BENTONVILLE — If tourism is healthy for a city, then Visit Bentonville has a good prognosis to share in its Advertising and Promotion Commission’s annual report.
The economic impact from community events increased 29 percent from $1.87 million in 2017 to $2.41 million in 2018, said Kalene Griffith, Visit Bentonville president and CEO. Griffith said the figures were tracked throughout the year by her staff using the organization’s economic calculator.
The city’s success in tourism continues to grow annually, Griffith said. Some 217 events focusing on cycling, sports, meetings and group tours were among those that drew visitors in 2018, she said.
“We’re seeing new and exciting things happening, and the developments and new organizations that are coming into the community and the impact of hotels and attractions have really allowed us to tell a better story as we continue to grow and evolve as a destination,” Griffith said.
Mervin Jebaraj, director of the Center for Business and Economic Research at the Sam M. Walton College of Business at the University of Arkansas, said tourism plays a key role in the local economy. People are drawn to the area because of the abundance of mountain biking trails and the Crystal Bridges Museum of American Art, he said.
Some of the large-scale events include Northwest Arkansas Fashion Week, the Power of Music Festival, the Bentonville Film Festival, the Roots Festival and Bite NW Arkansas, Griffith said. Ten sporting events have been added to the annual calendar, and bus tours have increased by 300 percent.
Rachel Fox, marketing manager of Fashion Week, said many of the designers and models are local, but there is a push to get the message about the show outside the state. Fox recently moved to the area from Raleigh, N.C. She said she has seen the impact tourism has on the city. She said her family in New York has been “pulled into this cultural community.”
Events such as Fashion Week, which started Thursday and continues through Saturday, help get the message out about Arkansas, she said. “This is the perfect place to bring a business.”
Benton County had 1.61 million visitors in 2018, according to the Arkansas Department of Parks and Tourism website, trailing behind Pulaski, Garland, Sebastian and Washington counties as the the top five counties for travel spending.
“That number is just as important to us, because we know those visitors are crossing city borders,” Griffith said. “When a traveler does come to Northwest Arkansas, they don’t know if they’re in Bentonville or Rogers. So, it’s important for us to be very collaborative as a Benton County region.”
“Each city has something, be it trails or other amenities,” Jebaraj said.
Jebaraj said it is hard to come up with an exact number for the impact tourism has in the area because it is not the biggest industry in Northwest Arkansas.
The long-term impact benefits Bentonville as a whole on a day-to-day basis, Griffith said. The money is spent at restaurants, hotels, retail establishments and convenience stores. The commission gets money from the 1 percent tax at restaurants and 2 percent at motels.
“Tourism is the gateway to economic development and to relocation,” she said. “It also opens up the door for people to see our success and the quality of life that we have in Bentonville that then creates their thinking about relocating or investing in building their business in our community.”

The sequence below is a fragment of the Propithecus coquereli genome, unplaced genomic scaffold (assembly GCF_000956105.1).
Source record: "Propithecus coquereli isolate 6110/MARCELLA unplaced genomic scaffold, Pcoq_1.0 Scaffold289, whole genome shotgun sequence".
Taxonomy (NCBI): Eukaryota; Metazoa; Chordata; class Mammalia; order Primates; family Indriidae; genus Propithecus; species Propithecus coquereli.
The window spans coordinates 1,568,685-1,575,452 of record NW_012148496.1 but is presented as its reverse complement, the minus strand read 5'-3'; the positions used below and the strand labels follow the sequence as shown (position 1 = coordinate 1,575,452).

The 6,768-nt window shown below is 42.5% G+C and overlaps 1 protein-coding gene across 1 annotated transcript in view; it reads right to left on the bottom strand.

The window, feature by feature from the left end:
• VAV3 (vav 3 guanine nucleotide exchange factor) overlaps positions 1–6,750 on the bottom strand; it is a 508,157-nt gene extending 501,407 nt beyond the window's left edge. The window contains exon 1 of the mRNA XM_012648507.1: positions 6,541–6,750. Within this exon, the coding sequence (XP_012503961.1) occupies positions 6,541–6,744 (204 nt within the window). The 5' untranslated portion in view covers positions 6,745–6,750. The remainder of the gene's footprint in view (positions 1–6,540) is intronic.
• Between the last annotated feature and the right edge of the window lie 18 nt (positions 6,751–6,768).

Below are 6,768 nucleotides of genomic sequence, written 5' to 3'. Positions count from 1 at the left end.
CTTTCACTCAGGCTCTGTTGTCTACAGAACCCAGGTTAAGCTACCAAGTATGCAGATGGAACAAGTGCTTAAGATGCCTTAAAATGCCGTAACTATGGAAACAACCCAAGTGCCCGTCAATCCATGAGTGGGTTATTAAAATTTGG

Because Griffith said every Bentonville resident benefits from visitors to the community, the Visit Bentonville team has presented its annual report in an infograph format. The commission’s annual report will be available Friday at www.visitbentonville.com.
“We’ve kept numbers on things, but we’ve never taken those numbers and put them in a form in which people can read it and understand it,” Griffith said.
‘A New American Town’ Podcasts
Visit Bentonville features monthly podcasts titled “A New American Town” to explore what’s happening in Bentonville’s culinary, art, music, cycling and film scenes.
This month’s podcast features host Jenn Cozens, who’s joined by Aaron Mullins of Visit Bentonville, Neil Greenhaw and Jacob Crabb of Haxton Road Studios and local artist Cameron Johnson discussing music in Bentonville and a behind-the-scenes look at what it takes to run Haxton Road Studios.
“We’re really kind of targeting and telling our story from a local’s perspective but that is very inviting to the visitor coming into the area,” said Kalene Griffith, Visit Bentonville president and CEO.
The “A New American Town” podcast is at www.visitbentonville.com.
Source: Staff report
Mike Jones contributed to this report. He can reached at email at email@example.com .
Mary Jordan can be reached by email at firstname.lastname@example.org .
NWA Democrat-Gazette/BEN GOFF @NWABENGOFF Gerson Fajardo with Walmart talks about sustainability efforts of the Bentonville retailer Wednesday, April 3, 2019, during the fashion industry pecha kucha hosted by Northwest Arkansas Fashion Week at Crystal Bridges Museum of American Art in Bentonville. NWA Fashion Week partnered with Arkansas Arts & Fashion Forum to bring together four speakers to talk about sustainability in the fashion industry. After the talks students in the apparel merchandising and product development program at the University of Arkansas modeled clothing items they made from repurposed denim. The event kicks off NWA Fashion Week Spring 2019, which continues with shows in Bentonville through Saturday.
Print Headline: City benefits from events, tourism